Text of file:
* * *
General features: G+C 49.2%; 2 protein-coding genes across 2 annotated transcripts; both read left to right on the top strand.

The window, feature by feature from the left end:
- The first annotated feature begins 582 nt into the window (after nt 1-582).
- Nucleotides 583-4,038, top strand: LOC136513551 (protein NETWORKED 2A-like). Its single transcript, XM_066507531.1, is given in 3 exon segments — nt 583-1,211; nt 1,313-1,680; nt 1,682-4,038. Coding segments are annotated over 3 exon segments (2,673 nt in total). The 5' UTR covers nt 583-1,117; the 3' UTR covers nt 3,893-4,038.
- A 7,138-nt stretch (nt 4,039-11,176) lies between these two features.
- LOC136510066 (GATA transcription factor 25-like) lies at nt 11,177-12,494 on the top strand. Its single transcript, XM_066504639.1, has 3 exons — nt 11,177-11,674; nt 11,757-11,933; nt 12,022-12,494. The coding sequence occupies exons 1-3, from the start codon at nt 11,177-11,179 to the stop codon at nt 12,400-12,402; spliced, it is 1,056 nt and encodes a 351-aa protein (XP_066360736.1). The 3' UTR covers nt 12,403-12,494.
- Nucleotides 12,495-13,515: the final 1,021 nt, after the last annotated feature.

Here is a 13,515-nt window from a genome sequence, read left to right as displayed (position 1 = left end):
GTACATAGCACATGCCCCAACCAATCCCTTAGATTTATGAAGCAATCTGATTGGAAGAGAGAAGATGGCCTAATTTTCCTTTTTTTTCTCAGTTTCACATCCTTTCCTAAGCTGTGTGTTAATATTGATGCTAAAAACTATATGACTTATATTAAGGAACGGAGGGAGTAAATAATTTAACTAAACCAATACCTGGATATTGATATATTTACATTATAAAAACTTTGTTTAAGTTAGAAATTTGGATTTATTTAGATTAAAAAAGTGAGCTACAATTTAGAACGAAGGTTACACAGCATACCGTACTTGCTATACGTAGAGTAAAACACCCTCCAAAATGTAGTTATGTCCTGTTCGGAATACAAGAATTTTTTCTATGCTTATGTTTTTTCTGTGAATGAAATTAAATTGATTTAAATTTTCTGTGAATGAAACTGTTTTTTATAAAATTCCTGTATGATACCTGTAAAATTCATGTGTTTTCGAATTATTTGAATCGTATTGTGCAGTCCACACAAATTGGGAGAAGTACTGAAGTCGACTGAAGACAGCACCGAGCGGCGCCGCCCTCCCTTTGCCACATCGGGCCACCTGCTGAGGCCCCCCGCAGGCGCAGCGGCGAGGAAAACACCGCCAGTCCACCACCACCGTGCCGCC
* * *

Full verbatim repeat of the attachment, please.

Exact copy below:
General features: G+C 49.2%; 2 protein-coding genes across 2 annotated transcripts; both read left to right on the top strand.

The window, feature by feature from the left end:
- The first annotated feature begins 582 nt into the window (after nt 1-582).
- Nucleotides 583-4,038, top strand: LOC136513551 (protein NETWORKED 2A-like). Its single transcript, XM_066507531.1, is given in 3 exon segments — nt 583-1,211; nt 1,313-1,680; nt 1,682-4,038. Coding segments are annotated over 3 exon segments (2,673 nt in total). The 5' UTR covers nt 583-1,117; the 3' UTR covers nt 3,893-4,038.
- A 7,138-nt stretch (nt 4,039-11,176) lies between these two features.
- LOC136510066 (GATA transcription factor 25-like) lies at nt 11,177-12,494 on the top strand. Its single transcript, XM_066504639.1, has 3 exons — nt 11,177-11,674; nt 11,757-11,933; nt 12,022-12,494. The coding sequence occupies exons 1-3, from the start codon at nt 11,177-11,179 to the stop codon at nt 12,400-12,402; spliced, it is 1,056 nt and encodes a 351-aa protein (XP_066360736.1). The 3' UTR covers nt 12,403-12,494.
- Nucleotides 12,495-13,515: the final 1,021 nt, after the last annotated feature.

Here is a 13,515-nt window from a genome sequence, read left to right as displayed (position 1 = left end):
GTACATAGCACATGCCCCAACCAATCCCTTAGATTTATGAAGCAATCTGATTGGAAGAGAGAAGATGGCCTAATTTTCCTTTTTTTTCTCAGTTTCACATCCTTTCCTAAGCTGTGTGTTAATATTGATGCTAAAAACTATATGACTTATATTAAGGAACGGAGGGAGTAAATAATTTAACTAAACCAATACCTGGATATTGATATATTTACATTATAAAAACTTTGTTTAAGTTAGAAATTTGGATTTATTTAGATTAAAAAAGTGAGCTACAATTTAGAACGAAGGTTACACAGCATACCGTACTTGCTATACGTAGAGTAAAACACCCTCCAAAATGTAGTTATGTCCTGTTCGGAATACAAGAATTTTTTCTATGCTTATGTTTTTTCTGTGAATGAAATTAAATTGATTTAAATTTTCTGTGAATGAAACTGTTTTTTATAAAATTCCTGTATGATACCTGTAAAATTCATGTGTTTTCGAATTATTTGAATCGTATTGTGCAGTCCACACAAATTGGGAGAAGTACTGAAGTCGACTGAAGACAGCACCGAGCGGCGCCGCCCTCCCTTTGCCACATCGGGCCACCTGCTGAGGCCCCCCGCAGGCGCAGCGGCGAGGAAAACACCGCCAGTCCACCACCACCGTGCCGCC